Juncker says UK 'beating up' poor Europeans: report
European Commission President Jean-Claude Juncker accused Britain's prime minister of "beating up" poor European immigrant workers with plans to restrict their access to public assistance, The Guardian reported Saturday.
Juncker, whose appointment as commission chief was bitterly opposed by Prime Minister David Cameron, warned that proposals outlined last month to restrict low wage European workers' access to tax credits and social housing could eventually threaten Britain's key financial sector.
"Especially in Great Britain, which always fought for the enlargement of the European Union, there has to be an end to discrimination against countries just because it goes down well topically when you beat up others," he was quoted as saying by The Guardian during a television panel discussion in Austria.
"I am utterly against behaving as if all Poles, all Romanians, all Bulgarians in the European labour market are of a basic mentality that is criminal. These are people who are working and earning their wages."
Cameron has dampened talk of restricting the number of European workers moving to Britain following German leader Angela Merkel's cool response, and has instead shifted his focus to welfare curbs.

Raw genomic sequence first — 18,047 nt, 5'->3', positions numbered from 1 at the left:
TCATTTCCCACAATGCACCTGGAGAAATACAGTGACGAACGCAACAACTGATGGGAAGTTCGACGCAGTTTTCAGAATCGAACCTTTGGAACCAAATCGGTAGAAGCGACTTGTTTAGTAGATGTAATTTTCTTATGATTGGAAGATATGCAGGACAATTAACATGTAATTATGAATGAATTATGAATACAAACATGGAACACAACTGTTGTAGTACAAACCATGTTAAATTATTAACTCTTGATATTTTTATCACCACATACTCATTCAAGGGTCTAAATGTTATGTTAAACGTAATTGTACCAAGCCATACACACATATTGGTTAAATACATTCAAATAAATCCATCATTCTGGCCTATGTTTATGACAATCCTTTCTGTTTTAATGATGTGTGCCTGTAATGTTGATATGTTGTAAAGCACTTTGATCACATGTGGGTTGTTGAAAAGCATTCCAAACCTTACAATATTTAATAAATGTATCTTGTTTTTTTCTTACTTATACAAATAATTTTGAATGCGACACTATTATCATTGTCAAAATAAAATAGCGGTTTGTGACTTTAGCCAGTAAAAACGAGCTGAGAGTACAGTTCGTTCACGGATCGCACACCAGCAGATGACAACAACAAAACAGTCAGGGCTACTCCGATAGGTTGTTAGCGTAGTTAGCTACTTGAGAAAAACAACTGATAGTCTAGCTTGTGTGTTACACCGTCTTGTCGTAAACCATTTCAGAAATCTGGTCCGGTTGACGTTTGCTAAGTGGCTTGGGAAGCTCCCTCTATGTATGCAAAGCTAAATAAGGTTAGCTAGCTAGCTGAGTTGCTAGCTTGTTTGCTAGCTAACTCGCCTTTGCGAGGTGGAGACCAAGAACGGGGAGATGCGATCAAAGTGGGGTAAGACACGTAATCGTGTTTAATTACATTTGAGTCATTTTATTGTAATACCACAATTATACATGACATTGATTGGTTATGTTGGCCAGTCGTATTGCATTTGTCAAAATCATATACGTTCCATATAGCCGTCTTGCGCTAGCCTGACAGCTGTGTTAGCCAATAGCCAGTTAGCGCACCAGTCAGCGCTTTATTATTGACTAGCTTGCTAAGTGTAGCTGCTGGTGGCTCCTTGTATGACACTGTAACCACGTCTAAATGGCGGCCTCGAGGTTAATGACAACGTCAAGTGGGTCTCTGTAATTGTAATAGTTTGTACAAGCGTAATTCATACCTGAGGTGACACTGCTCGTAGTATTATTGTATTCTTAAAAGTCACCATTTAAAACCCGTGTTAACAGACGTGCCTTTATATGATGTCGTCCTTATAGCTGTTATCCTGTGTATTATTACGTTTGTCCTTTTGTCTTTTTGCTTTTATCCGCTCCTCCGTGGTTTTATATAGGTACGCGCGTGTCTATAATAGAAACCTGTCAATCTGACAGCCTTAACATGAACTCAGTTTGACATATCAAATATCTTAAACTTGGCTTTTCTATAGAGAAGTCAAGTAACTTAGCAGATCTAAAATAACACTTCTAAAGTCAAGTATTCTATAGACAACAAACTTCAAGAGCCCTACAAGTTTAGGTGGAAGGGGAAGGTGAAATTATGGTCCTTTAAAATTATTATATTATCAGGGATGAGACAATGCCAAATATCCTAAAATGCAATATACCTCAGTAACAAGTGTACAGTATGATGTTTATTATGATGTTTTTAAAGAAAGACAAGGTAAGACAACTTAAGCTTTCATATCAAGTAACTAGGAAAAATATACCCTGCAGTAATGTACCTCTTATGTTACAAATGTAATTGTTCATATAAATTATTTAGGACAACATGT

Juncker warned of the knock-on effects for Britain of Cameron's plans.
"This fundamental right of free movement of workers cannot be questioned existentially because if you question the free movement of workers, Great Britain has to know that one day the free movement of capital will also be called into question.
"Then it will be the end for London's tax rulings," he said.
A spokesman from Cameron's office responded that "the British people were right to want controlled immigration and that free movement was not an unqualified right."
© 2014 AFP